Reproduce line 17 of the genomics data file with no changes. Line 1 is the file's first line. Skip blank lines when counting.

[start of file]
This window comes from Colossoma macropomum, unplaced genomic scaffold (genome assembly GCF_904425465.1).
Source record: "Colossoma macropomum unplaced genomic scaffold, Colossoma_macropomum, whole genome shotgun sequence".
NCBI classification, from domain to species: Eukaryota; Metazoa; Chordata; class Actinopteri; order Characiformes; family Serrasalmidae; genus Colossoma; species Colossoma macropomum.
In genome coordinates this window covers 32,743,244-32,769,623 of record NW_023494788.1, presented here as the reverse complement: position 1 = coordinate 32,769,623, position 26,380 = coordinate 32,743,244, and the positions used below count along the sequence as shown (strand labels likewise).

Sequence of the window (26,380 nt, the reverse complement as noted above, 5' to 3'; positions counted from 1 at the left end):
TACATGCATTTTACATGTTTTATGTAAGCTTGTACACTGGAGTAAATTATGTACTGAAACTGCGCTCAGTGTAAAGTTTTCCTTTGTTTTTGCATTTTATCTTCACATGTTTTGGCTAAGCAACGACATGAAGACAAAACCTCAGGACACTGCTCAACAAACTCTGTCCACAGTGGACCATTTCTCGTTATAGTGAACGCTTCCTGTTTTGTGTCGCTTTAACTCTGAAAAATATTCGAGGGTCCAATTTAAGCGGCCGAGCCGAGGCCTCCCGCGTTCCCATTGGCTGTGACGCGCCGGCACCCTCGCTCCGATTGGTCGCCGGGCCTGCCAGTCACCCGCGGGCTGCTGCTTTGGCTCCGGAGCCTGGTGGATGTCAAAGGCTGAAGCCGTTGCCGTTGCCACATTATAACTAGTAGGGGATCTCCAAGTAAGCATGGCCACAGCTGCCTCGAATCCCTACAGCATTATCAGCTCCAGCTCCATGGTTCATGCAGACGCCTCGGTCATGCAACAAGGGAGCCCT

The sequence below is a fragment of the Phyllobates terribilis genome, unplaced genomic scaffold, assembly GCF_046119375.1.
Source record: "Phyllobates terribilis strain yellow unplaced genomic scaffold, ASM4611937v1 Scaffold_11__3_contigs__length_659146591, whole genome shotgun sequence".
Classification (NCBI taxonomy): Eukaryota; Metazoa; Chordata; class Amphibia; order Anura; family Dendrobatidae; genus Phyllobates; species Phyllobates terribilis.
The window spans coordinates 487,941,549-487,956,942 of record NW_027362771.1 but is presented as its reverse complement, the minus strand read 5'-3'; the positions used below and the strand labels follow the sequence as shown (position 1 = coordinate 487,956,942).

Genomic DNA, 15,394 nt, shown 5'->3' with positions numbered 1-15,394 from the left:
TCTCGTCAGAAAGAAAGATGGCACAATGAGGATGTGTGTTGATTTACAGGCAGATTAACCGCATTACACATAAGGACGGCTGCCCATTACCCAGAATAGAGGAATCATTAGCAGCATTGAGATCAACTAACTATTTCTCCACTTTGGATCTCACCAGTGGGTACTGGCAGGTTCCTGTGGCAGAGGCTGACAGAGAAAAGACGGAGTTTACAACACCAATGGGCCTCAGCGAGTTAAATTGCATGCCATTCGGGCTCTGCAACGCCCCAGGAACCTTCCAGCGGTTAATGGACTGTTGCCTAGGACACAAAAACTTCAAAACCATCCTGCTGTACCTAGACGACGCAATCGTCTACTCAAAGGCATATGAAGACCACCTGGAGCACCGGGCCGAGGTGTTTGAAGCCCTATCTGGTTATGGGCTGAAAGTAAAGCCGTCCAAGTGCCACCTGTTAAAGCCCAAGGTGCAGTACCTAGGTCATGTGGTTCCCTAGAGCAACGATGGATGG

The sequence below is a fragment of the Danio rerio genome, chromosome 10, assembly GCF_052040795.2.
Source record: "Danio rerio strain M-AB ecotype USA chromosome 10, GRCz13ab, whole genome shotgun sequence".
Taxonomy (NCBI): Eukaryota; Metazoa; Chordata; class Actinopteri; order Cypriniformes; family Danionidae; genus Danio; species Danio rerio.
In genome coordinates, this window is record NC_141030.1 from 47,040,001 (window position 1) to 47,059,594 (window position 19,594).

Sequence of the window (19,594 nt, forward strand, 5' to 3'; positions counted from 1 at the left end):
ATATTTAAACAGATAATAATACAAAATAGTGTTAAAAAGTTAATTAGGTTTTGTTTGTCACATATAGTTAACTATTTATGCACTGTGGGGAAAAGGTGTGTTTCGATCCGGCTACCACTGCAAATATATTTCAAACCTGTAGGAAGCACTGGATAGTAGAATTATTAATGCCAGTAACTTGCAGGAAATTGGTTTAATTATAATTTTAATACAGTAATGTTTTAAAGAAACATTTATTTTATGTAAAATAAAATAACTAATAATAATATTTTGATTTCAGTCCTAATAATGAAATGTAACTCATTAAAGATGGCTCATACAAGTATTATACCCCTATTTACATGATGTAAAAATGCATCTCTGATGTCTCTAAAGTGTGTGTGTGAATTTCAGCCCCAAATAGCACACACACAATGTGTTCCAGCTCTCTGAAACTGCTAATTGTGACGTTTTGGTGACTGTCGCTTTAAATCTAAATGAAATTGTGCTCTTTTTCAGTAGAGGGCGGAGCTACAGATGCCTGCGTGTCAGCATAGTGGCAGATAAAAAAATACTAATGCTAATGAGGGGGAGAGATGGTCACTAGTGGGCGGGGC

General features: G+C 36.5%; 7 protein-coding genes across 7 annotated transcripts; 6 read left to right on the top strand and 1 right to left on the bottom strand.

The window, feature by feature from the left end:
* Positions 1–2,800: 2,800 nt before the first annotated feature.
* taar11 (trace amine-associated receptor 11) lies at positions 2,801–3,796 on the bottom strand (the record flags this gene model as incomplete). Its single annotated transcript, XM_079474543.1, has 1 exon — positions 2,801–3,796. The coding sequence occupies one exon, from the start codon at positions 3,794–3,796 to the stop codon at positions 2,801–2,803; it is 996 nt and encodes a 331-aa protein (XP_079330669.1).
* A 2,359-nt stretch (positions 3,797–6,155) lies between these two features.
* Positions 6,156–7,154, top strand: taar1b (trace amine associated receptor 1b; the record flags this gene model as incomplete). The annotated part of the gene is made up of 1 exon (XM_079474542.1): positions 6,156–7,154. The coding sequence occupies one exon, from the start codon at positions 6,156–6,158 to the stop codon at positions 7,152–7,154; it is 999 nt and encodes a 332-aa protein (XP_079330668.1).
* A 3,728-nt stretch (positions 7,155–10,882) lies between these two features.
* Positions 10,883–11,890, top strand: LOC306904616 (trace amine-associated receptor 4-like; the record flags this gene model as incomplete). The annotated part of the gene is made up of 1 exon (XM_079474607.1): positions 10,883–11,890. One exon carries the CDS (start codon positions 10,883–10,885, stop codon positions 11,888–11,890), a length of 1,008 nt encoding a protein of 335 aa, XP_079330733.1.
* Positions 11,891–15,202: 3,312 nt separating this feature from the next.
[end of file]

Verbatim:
Sequence of the window (19,594 nt, forward strand, 5' to 3'; positions counted from 1 at the left end):